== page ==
Willie McCovey Says Joe Morgan's Letter to HOF Voters Was Shot at Barry Bonds

Adam Wells@adamwells1985Featured ColumnistDecember 29, 2017

FILE - This March 22, 2017 file photo shows Barry Bonds responding to a question during a news conference in Scottsdale, Ariz. Bonds so badly wanted to play one final season in 2008 and believes he would have hit 800 home runs or come very close. It “stung” to walk away from a decorated 22-year career with little notice immediately after a record-setting season in which he became home run king with the San Francisco Giants. Bonds is over all that now, working for the Giants, and he was back at AT&T Park, Monday, Aug. 7, 2017, on the 10-year anniversary of his 756th home run here that broke Hank Aaron’s record in2007. (AP Photo/Darron Cummings, file)
Darron Cummings/Associated Press

Baseball Hall of Famer Willie McCovey believes a letter sent by Joe Morgan to Hall of Fame voters last month was specifically about Barry Bonds.

Speaking to John Shea of the San Francisco Chronicle about Bonds' Hall of Fame case, McCovey cited Morgan's letter as one reason the seven-time National League MVP will struggle to get into Cooperstown.

"That letter Morgan wrote sure is not going to help Barry," McCovey said. "But I'm glad to hear a lot of the writers say the letter is not going to influence their vote because I know a lot of it is aimed at him. I wasn't too happy about it."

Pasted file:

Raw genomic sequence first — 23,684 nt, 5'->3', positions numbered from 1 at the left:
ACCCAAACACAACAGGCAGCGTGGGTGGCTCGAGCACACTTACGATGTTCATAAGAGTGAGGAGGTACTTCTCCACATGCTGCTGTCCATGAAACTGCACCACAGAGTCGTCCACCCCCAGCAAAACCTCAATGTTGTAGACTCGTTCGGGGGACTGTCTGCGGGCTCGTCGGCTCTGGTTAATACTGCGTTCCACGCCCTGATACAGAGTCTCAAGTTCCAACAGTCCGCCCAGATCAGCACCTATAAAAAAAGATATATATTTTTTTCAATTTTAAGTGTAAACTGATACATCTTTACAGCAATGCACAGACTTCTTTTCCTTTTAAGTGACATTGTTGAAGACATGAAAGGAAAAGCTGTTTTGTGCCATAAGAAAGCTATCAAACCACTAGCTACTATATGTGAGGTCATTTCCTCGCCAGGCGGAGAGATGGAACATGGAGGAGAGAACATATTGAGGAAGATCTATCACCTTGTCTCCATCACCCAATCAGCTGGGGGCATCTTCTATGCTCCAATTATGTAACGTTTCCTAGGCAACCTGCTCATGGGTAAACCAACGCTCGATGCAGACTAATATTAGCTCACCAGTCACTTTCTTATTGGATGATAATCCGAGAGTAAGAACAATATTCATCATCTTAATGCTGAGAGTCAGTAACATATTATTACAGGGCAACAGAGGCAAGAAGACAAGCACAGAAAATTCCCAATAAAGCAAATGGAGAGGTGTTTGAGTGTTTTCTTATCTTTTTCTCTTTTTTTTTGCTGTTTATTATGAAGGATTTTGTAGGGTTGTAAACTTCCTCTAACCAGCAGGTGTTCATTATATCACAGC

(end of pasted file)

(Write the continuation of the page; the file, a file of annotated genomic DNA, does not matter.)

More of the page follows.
McCovey added that it's "naive" to think the letter Morgan circulated to the Baseball Writers' Association of America wasn't aimed at Bonds.

Morgan wrote that "steroid users don't belong" in the Baseball Hall of Fame. He didn't mention any players by name but instead lumped everyone who failed a performance-enhancing drugs test or is believed to have failed one together.

"Players who failed drug tests, admitted using steroids, or were identified as users in Major League Baseball's investigation into steroid abuse, known as the Mitchell Report, should not get in," he wrote. "Those are the three criteria that many of the players and I think are right."

Bonds has slowly been gaining momentum to be elected to the Baseball Hall of Fame within the 10-year eligibility window. He was named on 36.2 percent of ballots in 2013, his first year on the ballot, and jumped to 44.3 last year and 53.8 this year.

Bonds holds MLB records with 762 home runs and 2,558 walks.